Actress Felicity Huffman was given two weeks jail time Friday for paying bribes to help her daughter gain admission to a prestigious American university, the first high-profile figure to be sentenced in a cheating scandal that rocked America.
The “Desperate Housewives” actress, wearing a navy blue dress and cardigan, looked ashen-faced as she left the federal courthouse in Boston, Massachusetts, clutching the hand of her husband, actor William H. Macy.
Huffman, 56, was the first parent to be sentenced among 50 people indicted in an elaborate and wide-ranging scam to help children of the elite secure places in top US colleges.
The Oscar nominee pleaded guilty in May during a tearful court appearance to paying $15,000 to boost her daughter’s SAT college entrance exam score.
Judge Indira Talwani told Huffman it was important to send a message to other parents that they can’t use their wealth to cheat more deserving students.
“I think without this sentence you would be looking at a future with the community around you asking why you had gotten away with this,” she said, according to media outlets in the courtroom.
The judge said Huffman can rebuild her life after serving the sentence, which also includes a fine of $30,000 and 250 hours of community service.
“After this, you’ve paid your dues,” she said.
Huffman must report for prison on October 25.
The actress apologized to students and parents and said she accepted the judge’s decision.
“I broke the law. There are no excuses or justifications for my actions. Period,” the actress said in a statement.
“My hope now is that my family, my friends and my community will forgive me for my actions,” Huffman added.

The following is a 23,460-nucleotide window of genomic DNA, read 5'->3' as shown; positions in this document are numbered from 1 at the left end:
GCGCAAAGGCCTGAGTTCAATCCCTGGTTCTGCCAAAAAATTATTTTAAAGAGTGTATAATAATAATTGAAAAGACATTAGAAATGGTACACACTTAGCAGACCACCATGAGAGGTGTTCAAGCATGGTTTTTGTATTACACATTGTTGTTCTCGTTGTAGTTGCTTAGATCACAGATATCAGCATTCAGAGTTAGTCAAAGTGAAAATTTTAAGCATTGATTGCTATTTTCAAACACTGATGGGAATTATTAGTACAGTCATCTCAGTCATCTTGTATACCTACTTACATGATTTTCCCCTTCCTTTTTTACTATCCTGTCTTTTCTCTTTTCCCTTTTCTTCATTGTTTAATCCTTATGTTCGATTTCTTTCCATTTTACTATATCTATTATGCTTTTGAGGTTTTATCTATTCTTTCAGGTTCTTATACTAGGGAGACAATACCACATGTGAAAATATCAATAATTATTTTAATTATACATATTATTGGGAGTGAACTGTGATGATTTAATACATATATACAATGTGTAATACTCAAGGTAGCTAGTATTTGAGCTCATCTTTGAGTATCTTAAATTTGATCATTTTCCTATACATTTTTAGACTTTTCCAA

Federal prosecutors had asked that Huffman be given a month in jail.
Her defense team recommended a sentence of a year’s probation and a $20,000 fine.
Her guilty plea avoided what would have been a well-publicized trial and potentially lengthier jail sentence.
The crime is punishable by up to 20 years in prison and a fine of as much as $250,000.
Huffman announced her intention to plead guilty in April, saying she was “ashamed” of what she had done.
The scandal erupted in March when the ringleader behind the scam, William “Rick” Singer, admitted running the elaborate system which ranged from cheating in entrance exams to bribing coaches to help non-athletic students get scholarships.
Authorities say he was paid about $25 million to bribe coaches and university administrators. He has pleaded guilty and is cooperating with authorities.
His sentencing will take place on September 19.
In June, a former Stanford University sailing coach was the first to be sentenced, receiving two years of supervised release.
John Vandemoer, 41, had pleaded guilty in March for accepting payments to the program totaling $610,000 “in exchange for corrupting the admissions process of a major university,” prosecutors said.
A Chinese family admitted to paying Singer $6.5 million to guarantee their daughter admission to Stanford, with Vandemoer’s help, though the mother said she was duped into believing the sum was a charitable donation.
Besides Stanford, some of the universities targeted in the elaborate cheating scam include University of Southern California, Yale, Georgetown and UCLA. None of the schools or the students have been charged in the case.
Actress Lori Loughlin from 1980s-90s sitcom “Full House” has also been accused. She and her husband have pleaded not guilty and are awaiting trial.